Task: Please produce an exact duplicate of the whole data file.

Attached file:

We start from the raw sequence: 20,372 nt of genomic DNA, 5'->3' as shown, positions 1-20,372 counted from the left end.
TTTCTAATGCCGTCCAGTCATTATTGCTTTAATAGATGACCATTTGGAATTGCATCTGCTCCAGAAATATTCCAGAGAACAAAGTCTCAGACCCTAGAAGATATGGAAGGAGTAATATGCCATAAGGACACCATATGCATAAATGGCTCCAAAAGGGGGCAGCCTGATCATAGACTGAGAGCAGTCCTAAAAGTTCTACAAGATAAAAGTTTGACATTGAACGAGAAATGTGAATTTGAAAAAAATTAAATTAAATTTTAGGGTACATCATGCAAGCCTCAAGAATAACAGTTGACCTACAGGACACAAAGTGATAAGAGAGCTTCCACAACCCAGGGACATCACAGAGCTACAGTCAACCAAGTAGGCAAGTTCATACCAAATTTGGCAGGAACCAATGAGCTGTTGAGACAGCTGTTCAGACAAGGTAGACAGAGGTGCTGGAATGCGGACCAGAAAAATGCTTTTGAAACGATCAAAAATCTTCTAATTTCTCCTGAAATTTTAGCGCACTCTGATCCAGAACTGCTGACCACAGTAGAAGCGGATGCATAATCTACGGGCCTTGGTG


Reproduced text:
We start from the raw sequence: 20,372 nt of genomic DNA, 5'->3' as shown, positions 1-20,372 counted from the left end.
TTTCTAATGCCGTCCAGTCATTATTGCTTTAATAGATGACCATTTGGAATTGCATCTGCTCCAGAAATATTCCAGAGAACAAAGTCTCAGACCCTAGAAGATATGGAAGGAGTAATATGCCATAAGGACACCATATGCATAAATGGCTCCAAAAGGGGGCAGCCTGATCATAGACTGAGAGCAGTCCTAAAAGTTCTACAAGATAAAAGTTTGACATTGAACGAGAAATGTGAATTTGAAAAAAATTAAATTAAATTTTAGGGTACATCATGCAAGCCTCAAGAATAACAGTTGACCTACAGGACACAAAGTGATAAGAGAGCTTCCACAACCCAGGGACATCACAGAGCTACAGTCAACCAAGTAGGCAAGTTCATACCAAATTTGGCAGGAACCAATGAGCTGTTGAGACAGCTGTTCAGACAAGGTAGACAGAGGTGCTGGAATGCGGACCAGAAAAATGCTTTTGAAACGATCAAAAATCTTCTAATTTCTCCTGAAATTTTAGCGCACTCTGATCCAGAACTGCTGACCACAGTAGAAGCGGATGCATAATCTACGGGCCTTGGTG